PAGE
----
Kori Bustard is one of the largest birds in the world.
Males will weigh as much as 35 pounds while the females weigh about half that. It is difficult for them to fly because of their size.
They are native to southern Africa and are strictly ground dwellers, limited to the earth.
They much prefer wooded grassy areas and dryer savannahs to live in, and are a bird that will live in them a long time.
Those who have been captive are recorded or have their little ones are very vulnerable to attack and only about 20 percent survive their first year of life.
Kori’s really have no sound to speak of but when they are frightened they seem to bark, and prefer to run than to try to fly away from danger.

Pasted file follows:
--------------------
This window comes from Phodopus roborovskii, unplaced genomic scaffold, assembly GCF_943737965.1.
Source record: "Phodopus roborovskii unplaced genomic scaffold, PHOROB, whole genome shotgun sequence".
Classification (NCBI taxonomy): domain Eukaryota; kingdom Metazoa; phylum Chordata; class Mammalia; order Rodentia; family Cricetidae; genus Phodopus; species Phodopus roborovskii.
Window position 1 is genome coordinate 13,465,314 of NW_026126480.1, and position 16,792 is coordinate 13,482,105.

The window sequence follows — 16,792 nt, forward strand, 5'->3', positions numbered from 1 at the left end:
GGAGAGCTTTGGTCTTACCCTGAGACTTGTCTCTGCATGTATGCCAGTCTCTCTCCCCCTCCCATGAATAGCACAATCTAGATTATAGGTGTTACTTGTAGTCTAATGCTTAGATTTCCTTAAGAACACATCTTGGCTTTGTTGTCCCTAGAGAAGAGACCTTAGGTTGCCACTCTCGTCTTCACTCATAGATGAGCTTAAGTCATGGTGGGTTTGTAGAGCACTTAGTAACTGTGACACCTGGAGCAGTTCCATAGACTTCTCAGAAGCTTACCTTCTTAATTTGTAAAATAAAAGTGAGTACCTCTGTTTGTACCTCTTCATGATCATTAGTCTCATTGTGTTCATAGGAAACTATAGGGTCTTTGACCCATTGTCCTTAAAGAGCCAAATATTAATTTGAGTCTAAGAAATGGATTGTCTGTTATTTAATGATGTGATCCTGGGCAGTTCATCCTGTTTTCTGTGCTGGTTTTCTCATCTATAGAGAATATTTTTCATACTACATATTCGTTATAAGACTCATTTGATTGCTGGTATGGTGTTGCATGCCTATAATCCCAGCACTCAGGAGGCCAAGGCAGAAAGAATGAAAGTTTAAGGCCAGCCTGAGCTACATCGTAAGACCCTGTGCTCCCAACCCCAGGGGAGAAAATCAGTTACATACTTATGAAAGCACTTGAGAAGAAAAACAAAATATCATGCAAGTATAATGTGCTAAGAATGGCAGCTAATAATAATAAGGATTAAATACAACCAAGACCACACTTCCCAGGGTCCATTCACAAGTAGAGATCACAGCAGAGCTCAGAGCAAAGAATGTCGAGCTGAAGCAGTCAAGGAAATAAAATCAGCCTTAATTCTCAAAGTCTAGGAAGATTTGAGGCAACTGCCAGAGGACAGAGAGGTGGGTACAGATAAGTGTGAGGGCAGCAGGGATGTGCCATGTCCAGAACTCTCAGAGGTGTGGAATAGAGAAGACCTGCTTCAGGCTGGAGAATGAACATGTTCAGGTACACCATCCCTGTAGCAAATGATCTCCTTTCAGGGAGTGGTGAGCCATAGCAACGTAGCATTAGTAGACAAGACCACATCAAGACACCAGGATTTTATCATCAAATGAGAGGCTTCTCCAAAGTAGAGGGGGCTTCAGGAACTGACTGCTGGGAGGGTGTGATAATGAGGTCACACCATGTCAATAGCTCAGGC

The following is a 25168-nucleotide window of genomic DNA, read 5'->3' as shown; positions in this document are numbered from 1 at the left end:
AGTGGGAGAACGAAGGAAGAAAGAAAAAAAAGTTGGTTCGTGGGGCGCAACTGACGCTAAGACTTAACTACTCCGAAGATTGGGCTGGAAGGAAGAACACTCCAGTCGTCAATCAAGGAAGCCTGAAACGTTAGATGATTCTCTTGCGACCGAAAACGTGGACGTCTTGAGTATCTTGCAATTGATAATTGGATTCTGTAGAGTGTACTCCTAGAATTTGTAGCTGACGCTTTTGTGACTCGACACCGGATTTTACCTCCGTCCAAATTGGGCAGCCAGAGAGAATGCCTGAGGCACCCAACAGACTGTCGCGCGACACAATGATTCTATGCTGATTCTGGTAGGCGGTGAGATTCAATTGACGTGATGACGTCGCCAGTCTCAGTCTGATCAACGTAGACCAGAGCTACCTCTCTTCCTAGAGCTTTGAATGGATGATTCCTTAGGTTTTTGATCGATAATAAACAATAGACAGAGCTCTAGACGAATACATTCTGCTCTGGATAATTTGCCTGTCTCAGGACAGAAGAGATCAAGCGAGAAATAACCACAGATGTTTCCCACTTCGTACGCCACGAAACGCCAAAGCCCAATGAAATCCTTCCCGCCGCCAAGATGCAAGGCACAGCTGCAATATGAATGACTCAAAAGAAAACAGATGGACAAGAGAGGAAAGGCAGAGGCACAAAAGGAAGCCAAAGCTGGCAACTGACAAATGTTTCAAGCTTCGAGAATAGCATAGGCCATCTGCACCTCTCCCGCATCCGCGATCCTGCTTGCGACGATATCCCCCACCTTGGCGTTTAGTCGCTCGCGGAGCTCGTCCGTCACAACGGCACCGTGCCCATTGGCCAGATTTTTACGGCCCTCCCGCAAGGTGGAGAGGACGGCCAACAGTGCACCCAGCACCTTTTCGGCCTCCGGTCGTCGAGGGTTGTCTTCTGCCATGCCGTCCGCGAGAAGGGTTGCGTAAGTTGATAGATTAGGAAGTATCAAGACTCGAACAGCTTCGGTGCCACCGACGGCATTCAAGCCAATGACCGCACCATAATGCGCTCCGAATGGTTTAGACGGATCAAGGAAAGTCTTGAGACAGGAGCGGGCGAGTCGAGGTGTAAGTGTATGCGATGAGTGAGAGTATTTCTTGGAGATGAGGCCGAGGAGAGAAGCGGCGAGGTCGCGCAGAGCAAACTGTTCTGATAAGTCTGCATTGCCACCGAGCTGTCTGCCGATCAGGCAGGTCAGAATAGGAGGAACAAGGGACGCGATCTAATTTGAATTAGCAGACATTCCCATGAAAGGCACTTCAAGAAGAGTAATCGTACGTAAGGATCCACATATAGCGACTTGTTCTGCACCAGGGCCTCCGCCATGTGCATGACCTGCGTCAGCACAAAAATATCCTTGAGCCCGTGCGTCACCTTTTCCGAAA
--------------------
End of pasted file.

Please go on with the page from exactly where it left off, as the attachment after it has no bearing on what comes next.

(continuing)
They do sometimes attempt it, but it seems they do it only reluctantly.
They are omnivorous in their diet with bugs and small mammal’s snakes and birds making up a good portion of it.
They will feed in the early morning and later day, resting during the hotter parts of the day.
Scientists who have studied them see a very strange relationship between them and another bird known as a carmine bee eater.
The bee eater will sit on the back of the kori’s to catch the bugs that the bustards stir up, and in return the bustards benefit because the bee eaters appear to be aware of predators sooner than the kori bustard.
Find out more about the Kori Bustard over at Wikipedia »